The manor of STILTON may be traced back to the holding assessed at 2 hides and 1 virgate of land held in 1086 by John, a man of Eustace the Sheriff. Whether he held it in fee or not is uncertain, but it appears to have been subinfeudated before 1100, as it does not seem to have formed part of the two fees which the Lovetots held in demesne. In 1166, in the charter of Nigel de Lovetot returning his knights' fees, it does not seem possible to identify Stilton. In 1219, the year of the death of the younger Nigel de Lovetot, Alice de Amundeville held half a knight's fee, less a twentieth part, of the barony of Lovetot. What relation she was to Elias de Amundeville, Nigel's nephew and co-heir, does not appear. Before 1236, she seems to have subinfeudated the manor to the Priory of Bushmead in Bedfordshire, with the consent of Elias de Amundeville. On her death, after 1242, the manor apparently escheated to the barony, but Nigel de Amundeville, Elias's brother and heir, and Roger de Lovetot, the grandson of Rose, the second sister of Nigel de Lovetot, granted their third shares of the manor to the priory to hold in fee by military service. By about 1279 the priory had increased its holding by purchasing land from other tenants of the manor, and a hundred years later it acquired more land in Stilton, some of it belonging to Hemington's Manor (q.v.) and some to the Bishop of Lincoln's fee. In 1535 the yearly value had increased to £20 17s. 8d. In the 13th century there were free tenants and cottars amongst the priory tenants, but in 1535 the cottars had disappeared and the lands of the manor were held by a few free tenants and leaseholders, and no manorial court appears to have been held by the priory. This fact probably led to the breaking up of the estate by grants by the Crown to various feoffees.

Two of the chief tenements can be traced for many years. The George, with meadow and pasture, was leased for 31 years in 1531 by the priory to Humphrey Bucke at an annual rent of £4 6s. 8d. In 1545, it was granted in fee to Sir Robert Tyrwhit and his wife Elizabeth, but he sold it the same year to Miles Forrest of Morborne; in 1549 Edward VI granted the rent of 8s. due to the Crown from the George to Sir Edward Warner, Silvester Leigh and Leonard Bate. The George was sold in 1571, by Robert Forrest to Robert Apreece of Washingley, (who died seised of it in 1621 and had settled it on his grandson Robert Apreece. The latter died seised of it in 1644, and in 1664 the family owned lands and tenements in Stilton, but the George itself is not specified.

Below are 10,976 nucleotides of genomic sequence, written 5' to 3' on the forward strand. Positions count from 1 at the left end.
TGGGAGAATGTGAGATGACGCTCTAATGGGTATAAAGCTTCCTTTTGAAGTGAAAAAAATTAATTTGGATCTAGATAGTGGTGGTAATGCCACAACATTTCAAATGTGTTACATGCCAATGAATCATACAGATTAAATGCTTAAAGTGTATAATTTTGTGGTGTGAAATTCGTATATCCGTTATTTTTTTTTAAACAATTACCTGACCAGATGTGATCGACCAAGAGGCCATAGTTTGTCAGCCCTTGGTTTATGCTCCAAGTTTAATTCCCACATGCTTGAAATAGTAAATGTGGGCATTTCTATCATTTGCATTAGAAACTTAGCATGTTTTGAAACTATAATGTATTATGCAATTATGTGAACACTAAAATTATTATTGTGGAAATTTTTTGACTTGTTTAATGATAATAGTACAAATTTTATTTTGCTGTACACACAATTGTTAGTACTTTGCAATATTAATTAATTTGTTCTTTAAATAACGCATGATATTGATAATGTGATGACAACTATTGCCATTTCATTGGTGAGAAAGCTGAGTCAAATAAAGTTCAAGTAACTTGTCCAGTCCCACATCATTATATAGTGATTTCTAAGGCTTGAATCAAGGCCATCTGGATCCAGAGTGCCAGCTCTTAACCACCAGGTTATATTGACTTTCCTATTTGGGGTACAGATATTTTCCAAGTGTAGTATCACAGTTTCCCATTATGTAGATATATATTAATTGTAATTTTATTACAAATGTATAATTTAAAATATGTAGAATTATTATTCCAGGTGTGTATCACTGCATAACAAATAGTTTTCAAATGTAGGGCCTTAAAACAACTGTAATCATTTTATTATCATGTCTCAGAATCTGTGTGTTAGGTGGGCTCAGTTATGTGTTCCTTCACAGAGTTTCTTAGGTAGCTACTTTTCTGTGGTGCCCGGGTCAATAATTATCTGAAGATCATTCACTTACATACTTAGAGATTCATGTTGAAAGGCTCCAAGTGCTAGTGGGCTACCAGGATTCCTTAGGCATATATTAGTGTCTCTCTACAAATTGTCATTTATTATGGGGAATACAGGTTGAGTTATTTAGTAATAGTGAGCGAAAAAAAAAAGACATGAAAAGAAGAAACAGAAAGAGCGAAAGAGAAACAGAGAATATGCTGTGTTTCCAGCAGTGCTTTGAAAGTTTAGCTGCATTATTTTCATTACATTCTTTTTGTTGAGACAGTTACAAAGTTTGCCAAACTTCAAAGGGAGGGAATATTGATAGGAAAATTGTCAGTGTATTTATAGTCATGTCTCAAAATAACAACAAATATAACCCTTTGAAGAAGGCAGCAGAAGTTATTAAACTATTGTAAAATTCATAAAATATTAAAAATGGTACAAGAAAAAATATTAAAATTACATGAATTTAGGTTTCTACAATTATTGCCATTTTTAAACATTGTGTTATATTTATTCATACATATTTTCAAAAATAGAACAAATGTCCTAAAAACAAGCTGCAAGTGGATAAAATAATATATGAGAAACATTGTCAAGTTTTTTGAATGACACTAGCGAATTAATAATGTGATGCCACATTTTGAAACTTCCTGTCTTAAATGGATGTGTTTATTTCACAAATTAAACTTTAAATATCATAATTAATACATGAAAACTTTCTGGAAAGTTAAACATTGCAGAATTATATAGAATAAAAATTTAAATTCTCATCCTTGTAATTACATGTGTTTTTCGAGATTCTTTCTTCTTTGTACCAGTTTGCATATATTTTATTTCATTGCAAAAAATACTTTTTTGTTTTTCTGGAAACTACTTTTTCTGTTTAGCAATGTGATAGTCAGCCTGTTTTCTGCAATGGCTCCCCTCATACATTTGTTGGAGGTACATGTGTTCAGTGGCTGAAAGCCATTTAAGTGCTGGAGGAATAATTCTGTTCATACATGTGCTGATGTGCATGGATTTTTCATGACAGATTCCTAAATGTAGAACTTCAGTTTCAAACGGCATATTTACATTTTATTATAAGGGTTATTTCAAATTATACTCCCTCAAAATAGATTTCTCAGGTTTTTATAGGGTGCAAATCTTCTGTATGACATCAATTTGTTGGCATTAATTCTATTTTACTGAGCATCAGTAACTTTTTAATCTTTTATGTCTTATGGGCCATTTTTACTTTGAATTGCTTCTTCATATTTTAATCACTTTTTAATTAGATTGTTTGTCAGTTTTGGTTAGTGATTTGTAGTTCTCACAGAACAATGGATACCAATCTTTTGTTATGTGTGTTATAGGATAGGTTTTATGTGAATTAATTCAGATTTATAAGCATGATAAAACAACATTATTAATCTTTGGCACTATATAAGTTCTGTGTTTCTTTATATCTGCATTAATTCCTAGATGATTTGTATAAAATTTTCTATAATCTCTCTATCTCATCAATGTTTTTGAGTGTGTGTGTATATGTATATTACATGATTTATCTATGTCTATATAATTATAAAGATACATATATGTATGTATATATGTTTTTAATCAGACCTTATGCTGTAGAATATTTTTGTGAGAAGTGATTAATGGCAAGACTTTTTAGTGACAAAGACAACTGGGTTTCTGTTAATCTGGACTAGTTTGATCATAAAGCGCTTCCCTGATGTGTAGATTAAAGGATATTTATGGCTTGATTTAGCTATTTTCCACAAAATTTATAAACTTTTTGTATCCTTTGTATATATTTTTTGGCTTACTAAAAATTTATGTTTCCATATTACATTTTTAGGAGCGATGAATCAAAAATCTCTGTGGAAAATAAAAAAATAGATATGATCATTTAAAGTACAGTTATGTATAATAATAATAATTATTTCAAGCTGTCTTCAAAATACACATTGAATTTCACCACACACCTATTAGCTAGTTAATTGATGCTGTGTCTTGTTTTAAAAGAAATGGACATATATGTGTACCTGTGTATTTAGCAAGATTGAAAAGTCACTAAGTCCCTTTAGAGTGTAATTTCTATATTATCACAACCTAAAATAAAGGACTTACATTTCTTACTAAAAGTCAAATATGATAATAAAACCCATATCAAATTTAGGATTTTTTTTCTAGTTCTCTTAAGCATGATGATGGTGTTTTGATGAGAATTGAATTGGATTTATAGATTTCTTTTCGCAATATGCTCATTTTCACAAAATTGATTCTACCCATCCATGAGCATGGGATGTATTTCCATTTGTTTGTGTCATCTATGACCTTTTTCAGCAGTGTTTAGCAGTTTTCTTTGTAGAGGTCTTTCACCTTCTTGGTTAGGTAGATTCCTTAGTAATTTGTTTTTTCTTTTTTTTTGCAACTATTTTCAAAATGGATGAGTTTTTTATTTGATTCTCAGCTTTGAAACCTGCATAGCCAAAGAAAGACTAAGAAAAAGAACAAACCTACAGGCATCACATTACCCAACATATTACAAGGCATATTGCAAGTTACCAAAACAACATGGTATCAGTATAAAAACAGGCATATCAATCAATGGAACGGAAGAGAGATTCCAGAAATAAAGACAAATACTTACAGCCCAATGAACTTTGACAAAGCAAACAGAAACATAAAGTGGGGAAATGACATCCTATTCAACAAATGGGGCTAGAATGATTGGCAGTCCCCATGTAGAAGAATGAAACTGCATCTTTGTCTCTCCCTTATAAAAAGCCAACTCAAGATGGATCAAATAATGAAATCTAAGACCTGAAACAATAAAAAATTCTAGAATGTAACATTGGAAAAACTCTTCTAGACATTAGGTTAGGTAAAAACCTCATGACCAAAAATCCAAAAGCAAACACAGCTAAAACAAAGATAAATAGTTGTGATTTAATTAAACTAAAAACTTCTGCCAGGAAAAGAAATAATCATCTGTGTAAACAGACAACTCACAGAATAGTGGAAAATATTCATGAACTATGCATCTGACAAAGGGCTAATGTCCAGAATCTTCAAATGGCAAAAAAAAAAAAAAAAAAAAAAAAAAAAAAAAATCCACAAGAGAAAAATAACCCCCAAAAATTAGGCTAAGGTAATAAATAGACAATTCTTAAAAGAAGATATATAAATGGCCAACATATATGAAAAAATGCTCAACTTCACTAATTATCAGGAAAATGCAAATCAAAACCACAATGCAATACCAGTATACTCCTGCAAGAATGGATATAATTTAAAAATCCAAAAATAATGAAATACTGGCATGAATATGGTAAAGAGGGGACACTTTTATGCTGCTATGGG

Another tenement called the Tabard was held of the Priory of Bushmead at the time of the Dissolution by Robert Catlyn, paying £10 a year. In 1545, Henry VIII granted it to Roger and Robert Taverner. Before 1590, it had passed to John and Robert White, who sold it in that year to James Boulton. He settled it in 1597 on himself for life with remainder to William Walter and his wife Clemency. Walter granted the reversion in 1599 to Richard Symons, who died seised of it in 1606 and was succeeded by his son Richard. The latter sold it to William Downhall, who died seised in 1627 and was succeeded by his son William.

The Bell Inn was the property of Edward Tebald and Alice his wife, whose daughter, Margaret, with her husband, William Redehede, was suing her parents' feoffee for possession in 1500-15.

The Angel was owned by Robert Apreece, of Washingley, in 1620, when he settled it upon his grandson Robert, and he died seised of it in the next year. His grandson died similarly seised in 1644. The Angel is currently (2015) the Angel Indian Restaurant

Arms of the Bishop of Lincoln

The Armorial Bearings of the Bishopric of Lincoln.

The Armorial Bearings of the Bishopric of Lincoln.

Gules two leopards or and a chief azure with Our Lady and the Child or enthroned therein.


The manor in Stilton assessed at 2 hides, which had belonged to Tovi and was afterwards given to Uluuin, Bishop of Dorchester, was held in 1086 by the BISHOP OF LINCOLN, and John held it of the bishop. In the 13th century the bishop held it as a knight's fee and in 1279 it was held of him by various sub-tenants by military service. The bishop then had a view of frankpledge at Stilton; he claimed waif there and to be quit of murdrum and suit to the county and hundred courts.

The Bishop of Lincoln had a fishery, worth 4s. per annum. Another fishery of the same value was attached to the manor of Stilton, held by the Prior of Bushmead. The prior's mill was worth 20s. a year. In 1555, Robert Apreece died seised of a windmill in Stilton, and in 1621 another Robert Apreece died seised of it, together with a second and new windmill. In 1570 Robert and Henry Forrest held a mill in Stilton. A horsemill was acquired in 1590 by James Boulton, together with the Tabard.

In 1792 a market was held at Stilton every Wednesday. A fair was held on the Monday before Easter in the second half of the 17th century, but in 1792 the only fair appears to have been held on 16 February. No grant of either market or fair seems to exist and both had disappeared before 1885.

Victoria County History - Huntingdonshire Published in 1932